This fight belongs to all of us. It's our pensions under threat, and with them our jobs, our living standards and our pubic services. We all need to take an active part in the campaign. This means joining the pickets and marches and rallies, but it also means having your say on where we go from here.

I've spoken to a number of people who've said that a one day strike isn't enough. I agree. From the conversations I've had it seems a lot of people think the same way. But whilst we're happy to grumble about that, we're not coming together to demand more and so it's not happening. If you think things could be done better or differently, don't be afraid to speak up. We should be having that kind of strategy debate in meetings and voting on it so we can demand that action takes a certain course.

But even within the action that we've got, there's more that can be done. There's an old saying that “the longer the picket line, the shorter the strike.” Obviously, November 30 is only one day, but as it's a rolling campaign the same logic applies. The government and media will always play down support for a strike to try and dismiss it or encourage people to cross picket lines, and that's easier if most of the people on strike stay at home.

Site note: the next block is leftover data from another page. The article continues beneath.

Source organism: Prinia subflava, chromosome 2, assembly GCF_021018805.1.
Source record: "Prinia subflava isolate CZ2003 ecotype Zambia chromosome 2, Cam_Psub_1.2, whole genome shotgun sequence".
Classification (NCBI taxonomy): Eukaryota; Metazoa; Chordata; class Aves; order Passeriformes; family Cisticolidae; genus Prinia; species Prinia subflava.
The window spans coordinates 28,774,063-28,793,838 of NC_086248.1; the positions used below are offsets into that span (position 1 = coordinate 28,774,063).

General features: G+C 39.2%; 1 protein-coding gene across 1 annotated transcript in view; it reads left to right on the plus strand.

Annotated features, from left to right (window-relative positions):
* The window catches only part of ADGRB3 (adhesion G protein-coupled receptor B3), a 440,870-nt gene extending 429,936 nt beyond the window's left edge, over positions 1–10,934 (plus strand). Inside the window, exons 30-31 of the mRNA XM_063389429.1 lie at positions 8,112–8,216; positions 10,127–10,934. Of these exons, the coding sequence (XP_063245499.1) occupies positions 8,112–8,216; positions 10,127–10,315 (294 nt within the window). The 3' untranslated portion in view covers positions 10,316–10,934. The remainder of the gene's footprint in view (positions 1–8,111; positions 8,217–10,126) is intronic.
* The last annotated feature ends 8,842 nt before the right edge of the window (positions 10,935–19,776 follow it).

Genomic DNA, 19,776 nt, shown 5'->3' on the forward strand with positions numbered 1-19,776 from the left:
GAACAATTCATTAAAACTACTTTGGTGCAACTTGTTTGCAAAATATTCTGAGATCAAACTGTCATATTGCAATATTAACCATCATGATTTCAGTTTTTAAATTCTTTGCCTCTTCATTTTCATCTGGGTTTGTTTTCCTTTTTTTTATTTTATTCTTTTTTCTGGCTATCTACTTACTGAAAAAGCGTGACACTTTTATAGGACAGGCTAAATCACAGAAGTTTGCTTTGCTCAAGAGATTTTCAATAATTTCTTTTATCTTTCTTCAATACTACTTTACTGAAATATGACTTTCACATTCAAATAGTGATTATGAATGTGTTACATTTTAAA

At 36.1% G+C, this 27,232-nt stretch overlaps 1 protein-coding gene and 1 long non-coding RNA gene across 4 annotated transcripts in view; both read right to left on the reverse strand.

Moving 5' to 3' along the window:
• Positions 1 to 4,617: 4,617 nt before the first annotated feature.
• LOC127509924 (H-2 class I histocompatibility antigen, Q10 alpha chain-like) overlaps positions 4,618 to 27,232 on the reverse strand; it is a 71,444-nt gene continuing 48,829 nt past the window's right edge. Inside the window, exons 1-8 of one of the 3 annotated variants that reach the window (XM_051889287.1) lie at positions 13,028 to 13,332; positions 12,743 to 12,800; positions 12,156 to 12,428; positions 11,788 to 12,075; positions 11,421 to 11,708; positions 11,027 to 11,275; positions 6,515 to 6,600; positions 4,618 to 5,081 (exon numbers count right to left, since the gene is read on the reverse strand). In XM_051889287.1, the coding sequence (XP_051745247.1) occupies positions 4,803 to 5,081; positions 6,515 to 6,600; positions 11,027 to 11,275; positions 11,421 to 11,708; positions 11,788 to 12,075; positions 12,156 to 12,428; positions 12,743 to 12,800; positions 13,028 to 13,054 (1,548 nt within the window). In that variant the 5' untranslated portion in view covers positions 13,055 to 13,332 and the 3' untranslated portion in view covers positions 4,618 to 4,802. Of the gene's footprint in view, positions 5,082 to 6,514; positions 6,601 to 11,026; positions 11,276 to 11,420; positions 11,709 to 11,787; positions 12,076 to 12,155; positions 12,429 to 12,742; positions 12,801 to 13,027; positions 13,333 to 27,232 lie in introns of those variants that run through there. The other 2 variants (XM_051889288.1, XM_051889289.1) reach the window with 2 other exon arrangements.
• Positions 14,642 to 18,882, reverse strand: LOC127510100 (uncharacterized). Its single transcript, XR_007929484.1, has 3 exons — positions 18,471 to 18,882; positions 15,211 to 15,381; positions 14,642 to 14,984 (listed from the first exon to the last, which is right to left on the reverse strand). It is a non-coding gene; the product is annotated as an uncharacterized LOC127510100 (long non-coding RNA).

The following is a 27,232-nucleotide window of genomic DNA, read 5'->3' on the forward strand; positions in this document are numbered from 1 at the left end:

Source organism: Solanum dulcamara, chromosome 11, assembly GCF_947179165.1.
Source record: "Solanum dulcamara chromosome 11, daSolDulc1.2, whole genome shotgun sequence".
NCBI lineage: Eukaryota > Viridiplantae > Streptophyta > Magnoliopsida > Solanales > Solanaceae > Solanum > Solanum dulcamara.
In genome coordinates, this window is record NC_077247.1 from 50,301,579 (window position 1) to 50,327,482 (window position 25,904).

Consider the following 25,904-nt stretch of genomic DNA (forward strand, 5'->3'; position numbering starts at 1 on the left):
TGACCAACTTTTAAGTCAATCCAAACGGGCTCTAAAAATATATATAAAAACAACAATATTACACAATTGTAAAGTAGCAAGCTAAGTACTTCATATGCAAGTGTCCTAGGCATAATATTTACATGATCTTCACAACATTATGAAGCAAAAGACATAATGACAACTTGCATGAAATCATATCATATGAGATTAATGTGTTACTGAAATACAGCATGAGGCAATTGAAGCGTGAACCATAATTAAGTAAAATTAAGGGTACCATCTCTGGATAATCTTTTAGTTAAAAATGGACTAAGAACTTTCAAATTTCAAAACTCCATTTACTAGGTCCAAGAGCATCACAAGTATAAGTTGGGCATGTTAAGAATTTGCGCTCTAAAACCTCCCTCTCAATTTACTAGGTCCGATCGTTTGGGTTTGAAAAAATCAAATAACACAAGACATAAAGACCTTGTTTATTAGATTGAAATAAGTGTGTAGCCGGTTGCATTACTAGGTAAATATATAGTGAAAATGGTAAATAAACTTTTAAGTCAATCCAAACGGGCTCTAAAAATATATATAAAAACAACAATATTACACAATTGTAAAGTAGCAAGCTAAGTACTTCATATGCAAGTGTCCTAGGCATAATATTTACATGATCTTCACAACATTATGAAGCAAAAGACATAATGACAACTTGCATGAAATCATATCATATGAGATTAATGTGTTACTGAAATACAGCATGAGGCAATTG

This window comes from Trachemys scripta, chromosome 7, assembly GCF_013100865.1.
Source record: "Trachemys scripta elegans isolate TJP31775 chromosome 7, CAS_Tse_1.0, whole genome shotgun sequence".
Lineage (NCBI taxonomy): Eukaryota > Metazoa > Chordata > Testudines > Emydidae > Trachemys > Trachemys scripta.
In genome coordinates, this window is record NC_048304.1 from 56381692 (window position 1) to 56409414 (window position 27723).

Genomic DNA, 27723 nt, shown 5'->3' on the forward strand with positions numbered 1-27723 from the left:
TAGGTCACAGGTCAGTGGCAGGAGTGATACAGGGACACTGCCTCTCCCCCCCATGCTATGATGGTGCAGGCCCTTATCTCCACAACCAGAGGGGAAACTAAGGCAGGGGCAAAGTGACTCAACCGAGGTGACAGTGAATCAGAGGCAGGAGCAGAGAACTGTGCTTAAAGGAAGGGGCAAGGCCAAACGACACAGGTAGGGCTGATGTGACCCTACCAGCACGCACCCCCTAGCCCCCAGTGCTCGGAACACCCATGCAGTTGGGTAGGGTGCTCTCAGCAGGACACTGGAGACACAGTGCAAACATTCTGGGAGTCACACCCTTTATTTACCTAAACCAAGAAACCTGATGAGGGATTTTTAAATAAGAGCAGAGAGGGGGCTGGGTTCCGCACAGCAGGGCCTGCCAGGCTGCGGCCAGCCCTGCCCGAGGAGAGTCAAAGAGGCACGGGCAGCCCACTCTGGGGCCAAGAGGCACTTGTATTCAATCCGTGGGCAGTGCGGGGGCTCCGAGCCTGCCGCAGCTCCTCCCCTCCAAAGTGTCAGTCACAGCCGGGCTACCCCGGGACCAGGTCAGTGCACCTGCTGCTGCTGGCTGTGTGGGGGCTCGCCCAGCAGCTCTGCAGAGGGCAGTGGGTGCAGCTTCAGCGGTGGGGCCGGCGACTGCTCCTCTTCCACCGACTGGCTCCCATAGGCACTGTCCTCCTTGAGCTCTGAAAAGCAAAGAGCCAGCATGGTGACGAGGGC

But if we're all on the picket line, it's a lot harder to sell the lie and the words ring hollow. If we're all attending meetings ahead of the strike, if we're making demands through a strike committee that we've elected, and coordinating our action across an entire community, the lie simply falls apart. Not to mention that there's less people to hear it anyway.

June 30 was incredibly well supported. Hardly anyone crossed the picket line. Nearly every passing car and bus beeped in support. Thousands of people joined the march and rally in Liverpool, where people cheered on the streets as we went by and people came out of pubs to chant and wave and roar in support of the strike. Despite the barrage of propaganda on the news and from the government – who couldn't make their mind up whether the strikes had hardly any effect or had been overly disruptive, by the way – the overwhelming sentiment of people who we spoke to on the picket line was “I'm glad somebody's fighting back!”